Innovations in communications and information technology and the related globalization of financial markets have created the potential for important changes to the structure of Canadian equity markets. Established marketplaces can now compete more effectively on an inter-regional and international basis. At the same time, reduced costs have lowered the barriers to entry faced by new competitors known as alternative trading systems (ATSs). In response to this heightened competition, established Canadian stock exchanges have taken measures to improve market quality.
While regulators see innovation as positive for the development of Canadian markets, there is some concern that market liquidity may be fragmented in the short run. The Canadian Securities Administrators have proposed a framework that attempts to address this issue and that would allow ATSs to compete with traditional exchanges for the first time.
The authors provide an overview of the Canadian equity market and its structure, focusing on these recent developments.
The supply of treasury bills has fallen considerably since 1995, reflecting a decline in the financing needs of the Canadian government and a change in its debt-management strategy. This has had a major impact on different segments of the money market.
Among the various implications of this development, the authors point out the decrease in turnover and, hence, liquidity in the treasury bill market since 1995, as well as high rates of growth in the market for short-term interest rate derivatives and for short-term asset-backed securities.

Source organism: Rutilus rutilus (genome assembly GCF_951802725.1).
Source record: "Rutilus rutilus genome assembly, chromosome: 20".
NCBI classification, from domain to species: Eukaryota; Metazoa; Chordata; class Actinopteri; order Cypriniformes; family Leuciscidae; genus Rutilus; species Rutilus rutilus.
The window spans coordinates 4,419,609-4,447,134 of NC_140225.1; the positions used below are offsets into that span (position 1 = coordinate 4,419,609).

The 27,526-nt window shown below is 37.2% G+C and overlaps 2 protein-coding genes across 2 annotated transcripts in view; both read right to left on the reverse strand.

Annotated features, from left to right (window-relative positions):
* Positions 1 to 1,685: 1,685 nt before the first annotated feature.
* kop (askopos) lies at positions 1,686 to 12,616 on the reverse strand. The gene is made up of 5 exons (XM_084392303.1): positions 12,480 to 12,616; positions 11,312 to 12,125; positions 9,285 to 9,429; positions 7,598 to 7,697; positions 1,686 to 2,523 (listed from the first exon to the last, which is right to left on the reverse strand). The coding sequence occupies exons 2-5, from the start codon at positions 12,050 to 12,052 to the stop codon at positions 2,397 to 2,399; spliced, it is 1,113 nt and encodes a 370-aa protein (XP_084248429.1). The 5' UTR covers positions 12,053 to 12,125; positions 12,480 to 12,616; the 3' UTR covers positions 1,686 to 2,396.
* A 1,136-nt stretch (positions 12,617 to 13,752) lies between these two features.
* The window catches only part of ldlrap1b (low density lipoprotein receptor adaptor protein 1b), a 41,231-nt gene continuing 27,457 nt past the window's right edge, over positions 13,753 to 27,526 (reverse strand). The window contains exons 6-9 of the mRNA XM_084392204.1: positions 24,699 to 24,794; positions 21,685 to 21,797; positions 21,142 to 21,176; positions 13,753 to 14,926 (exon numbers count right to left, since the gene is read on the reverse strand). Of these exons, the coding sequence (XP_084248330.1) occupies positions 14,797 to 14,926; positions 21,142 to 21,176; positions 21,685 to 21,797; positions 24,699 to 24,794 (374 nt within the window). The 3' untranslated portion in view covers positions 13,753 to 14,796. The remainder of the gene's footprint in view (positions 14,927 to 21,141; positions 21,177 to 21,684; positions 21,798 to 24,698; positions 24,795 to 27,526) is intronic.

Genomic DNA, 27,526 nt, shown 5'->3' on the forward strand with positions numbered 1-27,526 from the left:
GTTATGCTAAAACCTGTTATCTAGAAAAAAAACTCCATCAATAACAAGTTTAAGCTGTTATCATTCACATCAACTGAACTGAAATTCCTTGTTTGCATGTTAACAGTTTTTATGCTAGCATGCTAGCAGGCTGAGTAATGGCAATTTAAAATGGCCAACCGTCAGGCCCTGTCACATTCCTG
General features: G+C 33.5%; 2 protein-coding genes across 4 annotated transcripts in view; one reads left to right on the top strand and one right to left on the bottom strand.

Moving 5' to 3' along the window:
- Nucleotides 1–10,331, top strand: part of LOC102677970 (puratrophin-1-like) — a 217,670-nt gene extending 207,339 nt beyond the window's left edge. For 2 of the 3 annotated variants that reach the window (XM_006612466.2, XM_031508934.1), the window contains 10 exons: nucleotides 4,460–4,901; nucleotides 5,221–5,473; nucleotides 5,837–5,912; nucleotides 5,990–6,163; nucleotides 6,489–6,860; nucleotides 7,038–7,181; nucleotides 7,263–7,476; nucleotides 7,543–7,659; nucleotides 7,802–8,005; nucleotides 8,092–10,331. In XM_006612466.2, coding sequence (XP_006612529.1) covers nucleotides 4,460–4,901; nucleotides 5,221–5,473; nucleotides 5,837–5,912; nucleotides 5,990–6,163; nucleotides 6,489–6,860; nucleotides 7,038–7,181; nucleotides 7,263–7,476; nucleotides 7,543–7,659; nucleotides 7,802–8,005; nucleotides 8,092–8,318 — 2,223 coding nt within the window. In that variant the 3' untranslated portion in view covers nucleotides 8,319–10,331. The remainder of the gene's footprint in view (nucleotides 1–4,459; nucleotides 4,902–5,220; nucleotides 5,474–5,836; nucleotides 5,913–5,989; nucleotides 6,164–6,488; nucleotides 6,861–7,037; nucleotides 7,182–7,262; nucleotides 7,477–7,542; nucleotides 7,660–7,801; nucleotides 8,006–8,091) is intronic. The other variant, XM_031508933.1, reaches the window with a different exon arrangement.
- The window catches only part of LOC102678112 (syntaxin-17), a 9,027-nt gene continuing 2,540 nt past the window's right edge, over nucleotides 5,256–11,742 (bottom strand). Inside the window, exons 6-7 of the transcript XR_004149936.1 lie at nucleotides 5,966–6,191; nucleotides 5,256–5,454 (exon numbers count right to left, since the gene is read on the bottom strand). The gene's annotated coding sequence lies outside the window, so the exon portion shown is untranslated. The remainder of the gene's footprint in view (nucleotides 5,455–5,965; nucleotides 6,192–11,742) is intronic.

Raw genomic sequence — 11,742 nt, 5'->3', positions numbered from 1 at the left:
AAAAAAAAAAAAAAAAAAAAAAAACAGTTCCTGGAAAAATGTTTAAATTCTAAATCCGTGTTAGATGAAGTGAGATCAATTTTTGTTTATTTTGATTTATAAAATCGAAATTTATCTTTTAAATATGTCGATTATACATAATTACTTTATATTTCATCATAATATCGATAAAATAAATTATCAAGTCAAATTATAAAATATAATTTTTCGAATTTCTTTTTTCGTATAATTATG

The Department of Finance and the Bank of Canada, as its fiscal agent, work closely with financial market participants in the management of the federal government's debt program. From the government's perspective, maintaining a liquid well-functioning market in Government of Canada securities is a key factor in ensuring that debt-service costs are minimized. It is […]
In addition to its primary role as the country's central bank, the Bank of Canada also acts as the federal government's banker and financial adviser. One of the activities associated with this role as fiscal agent is managing the government's Canadian dollar balances. This function is examined in this article.
The main priority is to ensure that the government has sufficient cash to meet its daily needs. This requires careful forecasting and monitoring of the government's daily receipt and expenditure flows, as well as an ongoing borrowing program to refinance maturing debt and to replenish the balances during periods when outflows, on average, exceed inflows.
The cost of borrowing to raise cash balances for the government is considerably higher than the interest earned on any balances that are available "on demand." To reduce this net cost, balances in excess of those required for daily needs are invested in "term" deposits that earn a higher rate of interest than that earned on the demand balances. The net cost of holding government balances has also been reduced through the use of cash management bills, which are flexible, short-term borrowing instruments that complement the government's regular weekly issues of 3-, 6- and 12-month treasury bills.